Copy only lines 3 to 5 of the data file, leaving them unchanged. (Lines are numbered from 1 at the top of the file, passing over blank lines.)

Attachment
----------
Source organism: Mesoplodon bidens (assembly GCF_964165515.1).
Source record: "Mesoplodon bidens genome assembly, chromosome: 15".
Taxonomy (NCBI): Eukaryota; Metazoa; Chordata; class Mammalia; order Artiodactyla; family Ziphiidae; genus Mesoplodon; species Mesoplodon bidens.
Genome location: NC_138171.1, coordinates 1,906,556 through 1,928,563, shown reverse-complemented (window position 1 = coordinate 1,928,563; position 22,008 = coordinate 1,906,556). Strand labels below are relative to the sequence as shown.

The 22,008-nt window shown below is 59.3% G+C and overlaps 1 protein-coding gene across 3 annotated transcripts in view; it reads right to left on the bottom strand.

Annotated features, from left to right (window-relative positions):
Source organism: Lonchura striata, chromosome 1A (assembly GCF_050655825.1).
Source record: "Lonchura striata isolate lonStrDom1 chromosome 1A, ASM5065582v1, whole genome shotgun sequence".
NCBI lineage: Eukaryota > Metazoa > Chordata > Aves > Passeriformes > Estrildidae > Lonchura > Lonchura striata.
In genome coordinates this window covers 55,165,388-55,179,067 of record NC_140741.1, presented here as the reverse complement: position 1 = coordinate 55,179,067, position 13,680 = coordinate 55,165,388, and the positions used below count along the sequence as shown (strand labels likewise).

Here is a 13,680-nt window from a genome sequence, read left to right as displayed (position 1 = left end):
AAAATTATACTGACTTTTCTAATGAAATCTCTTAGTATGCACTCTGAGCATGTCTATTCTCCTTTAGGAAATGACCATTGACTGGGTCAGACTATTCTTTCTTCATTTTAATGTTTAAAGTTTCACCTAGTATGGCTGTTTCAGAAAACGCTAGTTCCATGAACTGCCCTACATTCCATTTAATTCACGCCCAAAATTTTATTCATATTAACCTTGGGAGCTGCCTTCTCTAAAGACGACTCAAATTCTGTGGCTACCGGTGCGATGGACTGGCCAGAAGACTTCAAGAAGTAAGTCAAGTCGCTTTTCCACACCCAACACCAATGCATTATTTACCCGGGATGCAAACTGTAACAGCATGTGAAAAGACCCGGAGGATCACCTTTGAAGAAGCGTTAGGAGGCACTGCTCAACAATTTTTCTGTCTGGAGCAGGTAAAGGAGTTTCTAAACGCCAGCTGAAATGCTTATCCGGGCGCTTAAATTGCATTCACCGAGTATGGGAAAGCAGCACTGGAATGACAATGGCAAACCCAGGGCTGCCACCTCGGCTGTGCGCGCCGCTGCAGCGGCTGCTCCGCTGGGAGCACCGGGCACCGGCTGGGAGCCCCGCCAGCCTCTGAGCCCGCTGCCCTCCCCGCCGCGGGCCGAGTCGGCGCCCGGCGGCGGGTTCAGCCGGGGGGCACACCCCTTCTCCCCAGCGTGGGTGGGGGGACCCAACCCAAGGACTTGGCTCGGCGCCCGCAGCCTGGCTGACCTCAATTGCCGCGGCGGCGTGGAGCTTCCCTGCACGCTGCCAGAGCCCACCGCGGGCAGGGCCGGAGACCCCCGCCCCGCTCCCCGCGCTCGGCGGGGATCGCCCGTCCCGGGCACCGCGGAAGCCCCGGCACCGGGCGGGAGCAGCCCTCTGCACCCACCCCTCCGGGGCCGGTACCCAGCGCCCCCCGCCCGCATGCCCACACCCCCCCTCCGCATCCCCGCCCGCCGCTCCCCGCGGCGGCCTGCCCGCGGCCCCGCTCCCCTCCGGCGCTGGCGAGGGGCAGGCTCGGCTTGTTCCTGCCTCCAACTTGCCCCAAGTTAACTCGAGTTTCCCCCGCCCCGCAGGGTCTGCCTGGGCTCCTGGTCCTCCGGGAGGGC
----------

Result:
Taxonomy (NCBI): Eukaryota; Metazoa; Chordata; class Mammalia; order Artiodactyla; family Ziphiidae; genus Mesoplodon; species Mesoplodon bidens.
Genome location: NC_138171.1, coordinates 1,906,556 through 1,928,563, shown reverse-complemented (window position 1 = coordinate 1,928,563; position 22,008 = coordinate 1,906,556). Strand labels below are relative to the sequence as shown.

The 22,008-nt window shown below is 59.3% G+C and overlaps 1 protein-coding gene across 3 annotated transcripts in view; it reads right to left on the bottom strand.